What Can I Use As A Powdered Sugar Substitute?

Powdered Sugar Substitute

At times, it may become necessary for you to find a powdered sugar substitute for one reason or another. You have either run out of powdered sugar while baking or want to try a lower glycemic index alternative.

Fortunately, several replacements for confectioners’ sugar are available to you. This article will give you multiple picks for the same.

What is powdered sugar anyway?

Powdered sugar is a finely ground sugar produced by milling granulated sugar into a powdered state. Other common names for it include confectioners’ sugar, 10X sugar, or icing sugar.

Finely ground sugar easily dissolves and is suitable for the icing, frosting, and adding glazes. So, it’s extensively used by confectioners. 

You’ll find it as an attractive snowy dusting on pastries and doughnuts. It’s usually dusted onto baked confectioneries to add a subtle sweetness and delightful decoration.

Regrettably, its brunts on health are many. Experts believe that sugar consumption is a major cause of obesity, type-2 diabetes, and many other chronic diseases.

What is a good powdered sugar substitute?

You need not be in chaos if you have exhausted the stock of this fine-textured glaze sugar. It is easy to find a confectioners’ sugar substitute that you can use in its place.

1. DIY Powdered Sugar

Confectioners’ sugar is nothing but finely ground granulated sugar combined with a small amount of cornstarch.

If you have run out of powdered sugar you can easily make it at home.

INGREDIENTS:

  • Cornstarch or arrowroot powder: 1 tablespoon
  • Granulated sugar: 1 cup

Ground the granulated sugar in a grinder till it turns into a fine powder. Sieve the ground sugar to separate the bigger granules that may be still left in powder. Then thoroughly blend the mixture of powdered sugar and well-ground cornstarch. Now the confectioners’ sugar is ready and you can stores it in a tightly closed jar.

Homemade powdered sugar is a good replacement for any recipe that calls for powdered sugar. Use it in a 1:1 ratio.

2. Powdered dextrose (D-glucose)

Dextrose Monohydrate is one of the constituents in table sugar. Dextrose = D-glucose, hence, the terms dextrose and glucose are used interchangeably. Usually, the packaged dextrose powder comes in finely ground crystal form.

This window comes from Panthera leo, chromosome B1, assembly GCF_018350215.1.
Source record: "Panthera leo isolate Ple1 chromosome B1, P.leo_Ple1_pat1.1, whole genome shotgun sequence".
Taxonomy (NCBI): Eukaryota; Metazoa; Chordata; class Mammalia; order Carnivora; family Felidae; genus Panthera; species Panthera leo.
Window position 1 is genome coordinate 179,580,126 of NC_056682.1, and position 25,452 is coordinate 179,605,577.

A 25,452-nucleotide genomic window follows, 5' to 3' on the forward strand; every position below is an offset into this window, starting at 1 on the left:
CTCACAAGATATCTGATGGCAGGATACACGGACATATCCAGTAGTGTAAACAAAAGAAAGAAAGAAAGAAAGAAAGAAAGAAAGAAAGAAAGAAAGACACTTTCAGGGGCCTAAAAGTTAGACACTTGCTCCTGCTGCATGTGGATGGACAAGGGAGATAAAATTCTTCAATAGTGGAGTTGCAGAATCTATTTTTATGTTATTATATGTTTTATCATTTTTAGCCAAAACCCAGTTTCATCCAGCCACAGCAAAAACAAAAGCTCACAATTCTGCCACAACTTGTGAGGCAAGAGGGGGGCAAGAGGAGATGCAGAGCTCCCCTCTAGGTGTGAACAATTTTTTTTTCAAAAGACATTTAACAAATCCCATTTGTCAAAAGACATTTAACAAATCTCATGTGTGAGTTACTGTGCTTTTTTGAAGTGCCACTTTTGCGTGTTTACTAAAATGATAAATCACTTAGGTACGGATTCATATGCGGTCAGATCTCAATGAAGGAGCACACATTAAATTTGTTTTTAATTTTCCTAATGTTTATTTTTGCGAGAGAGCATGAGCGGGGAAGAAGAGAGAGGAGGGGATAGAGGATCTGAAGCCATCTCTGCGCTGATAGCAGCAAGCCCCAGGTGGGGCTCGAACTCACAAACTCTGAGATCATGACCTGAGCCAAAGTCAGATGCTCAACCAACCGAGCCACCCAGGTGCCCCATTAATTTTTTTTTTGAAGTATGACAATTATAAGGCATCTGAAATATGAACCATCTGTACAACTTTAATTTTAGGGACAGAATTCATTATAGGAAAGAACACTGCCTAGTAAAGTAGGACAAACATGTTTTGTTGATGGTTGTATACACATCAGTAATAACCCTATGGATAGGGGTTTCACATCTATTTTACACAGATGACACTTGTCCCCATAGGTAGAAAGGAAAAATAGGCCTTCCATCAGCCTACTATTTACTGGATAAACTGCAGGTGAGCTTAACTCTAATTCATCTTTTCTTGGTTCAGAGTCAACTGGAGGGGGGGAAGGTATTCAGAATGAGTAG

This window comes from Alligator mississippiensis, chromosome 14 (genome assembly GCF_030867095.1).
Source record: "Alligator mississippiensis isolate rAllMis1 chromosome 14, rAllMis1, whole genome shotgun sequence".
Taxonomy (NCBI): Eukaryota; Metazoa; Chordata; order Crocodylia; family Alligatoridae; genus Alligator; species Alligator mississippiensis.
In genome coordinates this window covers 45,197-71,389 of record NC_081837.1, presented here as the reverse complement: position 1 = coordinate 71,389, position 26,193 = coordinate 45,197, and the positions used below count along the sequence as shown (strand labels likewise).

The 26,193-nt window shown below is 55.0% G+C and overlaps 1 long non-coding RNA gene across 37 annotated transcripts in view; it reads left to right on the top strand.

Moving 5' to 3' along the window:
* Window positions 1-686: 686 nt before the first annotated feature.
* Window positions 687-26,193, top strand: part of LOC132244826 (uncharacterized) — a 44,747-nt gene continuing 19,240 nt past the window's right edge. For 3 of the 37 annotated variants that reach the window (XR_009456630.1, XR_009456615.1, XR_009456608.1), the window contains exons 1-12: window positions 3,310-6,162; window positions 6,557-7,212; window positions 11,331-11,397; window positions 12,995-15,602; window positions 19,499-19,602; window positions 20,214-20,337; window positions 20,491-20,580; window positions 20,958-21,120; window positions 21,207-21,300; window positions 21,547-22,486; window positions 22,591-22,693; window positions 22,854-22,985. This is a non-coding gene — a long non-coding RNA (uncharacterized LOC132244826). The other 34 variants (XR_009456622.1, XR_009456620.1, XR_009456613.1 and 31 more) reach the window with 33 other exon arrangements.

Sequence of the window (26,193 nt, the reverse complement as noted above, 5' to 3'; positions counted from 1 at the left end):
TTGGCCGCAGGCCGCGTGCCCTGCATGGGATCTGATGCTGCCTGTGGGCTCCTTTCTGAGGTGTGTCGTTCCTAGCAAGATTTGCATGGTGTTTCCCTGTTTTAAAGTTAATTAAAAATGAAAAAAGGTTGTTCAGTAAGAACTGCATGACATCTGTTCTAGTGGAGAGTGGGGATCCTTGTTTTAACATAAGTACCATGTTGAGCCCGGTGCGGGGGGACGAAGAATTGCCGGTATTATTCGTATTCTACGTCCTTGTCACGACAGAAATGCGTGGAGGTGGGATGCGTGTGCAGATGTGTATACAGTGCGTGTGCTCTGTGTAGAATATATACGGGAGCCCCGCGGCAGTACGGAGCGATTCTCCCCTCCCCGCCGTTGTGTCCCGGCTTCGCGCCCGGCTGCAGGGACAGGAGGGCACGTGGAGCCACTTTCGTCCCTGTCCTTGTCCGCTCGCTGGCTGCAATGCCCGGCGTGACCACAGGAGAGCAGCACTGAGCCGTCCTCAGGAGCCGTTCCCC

This crystal sugar is very identical to confectioners’ sugar in function and texture.

If you are using dextrose in place of confectioners’ sugar, you should please be mindful of these features.

Dextrose absorbs more liquid than regular sugar and so use slightly more liquid to balance the consistency of your recipe.

Secondly, it’s less than 70 percent as sweet as regular sugar. You need to use more dextrose to attain the same degree of sweetness.

Apart from these, dextrose burns and melts more quickly than regular powdered sugar. Therefore, use the dextrose towards the end of your baking. Or after adding this sugar substitute, reduce the temperature below 350 degrees Fahrenheit.

Studies suggest that dextrose may increase blood sugar levels and hyperosmolarity. Diabetes and high BP patients should be mindful of using it lavishly.

3. Powdered Sugar in 6X or 4X size

Normally, the confectioners’ sugar comes in 10X crystal size (fine powder).

But other verities of powdered sugar comes with a slightly bigger crystal size. The finest ground sugar is 10X and those with bigger crystal come in a lower number.

In case you don’t have confectioners’ sugar, you can still manage with 6X or 4X powdered sugar instead. Of course, it’s a little difficult to dissolve in the frosting. They work very well as dust toppings for desserts, cakes, doughnuts, and pastries.

4. Powdered Coconut Sugar

Ground coconut sugar blended with arrowroot powder is another excellent alternative for regular sugar. It is less sweet and has a lower glycemic index. In addition, its caramel-like flavor is truly relishing.

INGREDIENTS

  • Coconut sugar: 1 cup
  • Arrowroot powder: 1 tablespoon

Thoroughly blend the mixture and use this blend as a 1:1 ratio substitute for powdered sugar. Coconut sugar works well in dessert recipes and baking confectioneries. This is an awesome choice for people who love the lower sweetness and a more caramel-like flavor.

5. Dry Milk Powder (a sugar-free substitute)

It’s a better and healthier option. Try substituting nonfat dry milk powder for powdered sugar, also a fantastic way to reduce added sugar intake.

What do you need to make this substitute?

  • Skimmed dry milk powder: 1 cup
  • Cornstarch: 1 cup
  • Splenda or other sugar-free substances:  ½ cup

Blend these ingredients well into a fine consistency. This substitute mixture works great for dessert toppings and icings. Use it in a 1:1 ratio instead of confectioners’ sugar.

Milk powder absorbs more liquid than powdered sugar. If you are adding blended milk powder into your recipes, use a little more liquid to achieve the right consistency.

6. Hot Cocoa Mix

Chief ingredients in the hot cocoa mix are melted chocolate or cocoa powder, heated milk, and usually a sweetener. You can choose a sweetened version of the hot cocoa mix as a replacement for powdered sugar.

Blend this mixture into a powder-like consistency and use it in chocolate-flavored recipes. Normally, the substitute ratio is 1:1 but feel free to experiment yourself to get the right amount of chocolate flavor and sweetness.

The Bottom Line

It is simply easy to find an alternative ingredient if you have run out of powder sugar.

All that matters is your baking skill. Rightly blended substitutions won’t even alter the original taste and texture of your recipes.

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